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Sinking Ship Effect

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Causes

The sinking ship effect has been determined to be due to various causes:

Ocean Swells

It has been determined that at times the sinking ship effect is caused by bulges on the surface of the ocean.

See: Sinking Ship Effect Caused by Ocean Swells

Lack of Optical Resolution

The sinking ship effect can sometimes be caused by a lack of optical resolution whereby elements of the hull can seem to merge into the sea. This can be reversed with optical magnification.

See: Sinking Ship Effect Caused by Limits to Optical Resolution

Refraction

At other times the sinking ship cannot be reversed with optical magnification. In these cases the cause of the sinking effect is seen to be related to the common inferior mirage which regularly occurs for long periods of time over the surface of water. Over a period of time this sinking effect will disappear, revealing distant bodies.

See: Sinking Ship Effect Caused by Refraction

Inconsistency

It has been found that the Sinking Ship effect is inconsistent. At times it occurs and at other times it does not occur.

In The Plane Truth: The History of the Flat Earth Movement by Robert Schadewald we find:

  “ Let Richard A. Proctor, science writer, astronomer, and good-humored arch-enemy of Parallax, describe another experiment:

' Mr. Rowbotham did a very bold thing … at Plymouth. He undertook to prove, by observations made with a telescope upon the Eddystone Lighthouse from the Hoe and from the beach, that the surface of the water is flat. From the beach, usually only the lantern can be seen. From the Hoe, the whole of the lighthouse is visible under favourable conditions. Duly on the morning appointed, Mr. Rowbotham appeared. From the Hoe a telescope was directed towards the lighthouse, which was well seen, the morning being calm and still and tolerably clear. On descending to the beach it was found that, instead of the whole lantern being visible as usual, only half could be seen—a circumstance doubtless due to the fact that the Air’s refractive power, which usually diminishes the dip due to the earth’s curvature by about one-sixth part, was less efficient that morning than usual. The effect of the peculiarity was manifestly unfavourable to Mr. Rowbotham’s theory. The curvature of the earth produced a greater difference than usual between the appearance of a distant object as seen from a certain low station (though still the difference fell short of that of which would be shown if there were no error). But Parallax claimed the peculiarity observable that morning as an argument in favour of his flat earth. It is manifest, he said, “that there is something wrong about the accepted theory; for it tells us that some much less of the lighthouse should be seen from the beach than from the Hoe, whereas still less was seen.” And many of the Plymouth folk went away from the Hoe that morning, and from the second lecture, in which Parallax triumphantly quoted the results of the observation, with the feeling which had been expressed seven years before in the Leicester Advertiser, that "some of the most important conclusions of modern astronomy had been seriously invalidated." [ref. 1.20] ' ”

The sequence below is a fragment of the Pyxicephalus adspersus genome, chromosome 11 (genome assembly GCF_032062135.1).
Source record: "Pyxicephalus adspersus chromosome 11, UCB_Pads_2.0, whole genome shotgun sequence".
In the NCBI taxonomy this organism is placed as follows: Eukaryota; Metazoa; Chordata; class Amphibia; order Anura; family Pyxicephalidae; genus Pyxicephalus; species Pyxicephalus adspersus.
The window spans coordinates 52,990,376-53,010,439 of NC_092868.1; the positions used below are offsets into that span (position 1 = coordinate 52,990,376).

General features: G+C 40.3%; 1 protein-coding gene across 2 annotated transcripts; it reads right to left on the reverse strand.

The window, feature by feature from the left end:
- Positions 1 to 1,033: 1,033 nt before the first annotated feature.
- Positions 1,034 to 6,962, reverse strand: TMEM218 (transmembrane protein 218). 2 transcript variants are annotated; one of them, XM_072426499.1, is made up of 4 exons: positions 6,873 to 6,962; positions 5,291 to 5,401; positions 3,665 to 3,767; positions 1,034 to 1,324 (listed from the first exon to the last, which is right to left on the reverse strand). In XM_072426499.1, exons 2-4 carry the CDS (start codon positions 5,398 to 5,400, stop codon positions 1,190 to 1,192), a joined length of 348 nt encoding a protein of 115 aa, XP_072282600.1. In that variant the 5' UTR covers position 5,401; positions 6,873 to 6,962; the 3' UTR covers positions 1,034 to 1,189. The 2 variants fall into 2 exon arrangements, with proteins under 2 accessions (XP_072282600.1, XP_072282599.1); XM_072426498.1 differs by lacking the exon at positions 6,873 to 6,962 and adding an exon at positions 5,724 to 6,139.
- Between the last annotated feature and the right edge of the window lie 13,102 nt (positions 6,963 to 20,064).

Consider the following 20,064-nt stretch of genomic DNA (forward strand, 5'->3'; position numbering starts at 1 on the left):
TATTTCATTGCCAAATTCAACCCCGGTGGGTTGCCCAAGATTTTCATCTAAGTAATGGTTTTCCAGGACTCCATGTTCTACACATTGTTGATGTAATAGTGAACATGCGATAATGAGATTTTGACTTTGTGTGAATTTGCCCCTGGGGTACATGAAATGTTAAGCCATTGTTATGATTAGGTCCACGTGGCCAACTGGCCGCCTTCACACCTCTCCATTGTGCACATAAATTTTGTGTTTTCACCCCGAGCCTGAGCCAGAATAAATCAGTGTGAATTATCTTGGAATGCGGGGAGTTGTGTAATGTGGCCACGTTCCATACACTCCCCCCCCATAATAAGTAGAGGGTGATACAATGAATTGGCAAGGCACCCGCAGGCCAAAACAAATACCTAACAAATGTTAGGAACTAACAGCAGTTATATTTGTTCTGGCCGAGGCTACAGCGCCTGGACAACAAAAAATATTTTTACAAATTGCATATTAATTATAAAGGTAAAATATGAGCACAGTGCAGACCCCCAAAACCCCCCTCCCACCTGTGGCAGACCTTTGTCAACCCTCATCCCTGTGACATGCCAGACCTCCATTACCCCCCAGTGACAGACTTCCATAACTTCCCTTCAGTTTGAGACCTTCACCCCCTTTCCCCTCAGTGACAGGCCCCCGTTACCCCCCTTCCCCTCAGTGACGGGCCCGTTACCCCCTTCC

From p.223 in Earth Not a Globe we read:

  “ It is well known that even on lakes of small dimensions and also on canals, when high winds prevail for some time in the same direction, the ordinary ripple is converted into comparatively large waves. On the "Bedford Canal," during the windy season, the water is raised into undulations so high, that through a powerful telescope at an elevation of 8 inches, a boat two or three miles away will be invisible; but at other times, through the same telescope the same kind of boat may be seen at a distance of six or eight miles.

During very fine weather when the water has been calm for some days and become as it were settled down, persons are often able to see with the naked eye from Dover the coast of France, and a steamer has been traced all the way across the channel. At other times when the winds are very high, and a heavy swell prevails, the coast is invisible, and the steamers cannot be traced the whole distance from the same altitude, even with a good telescope.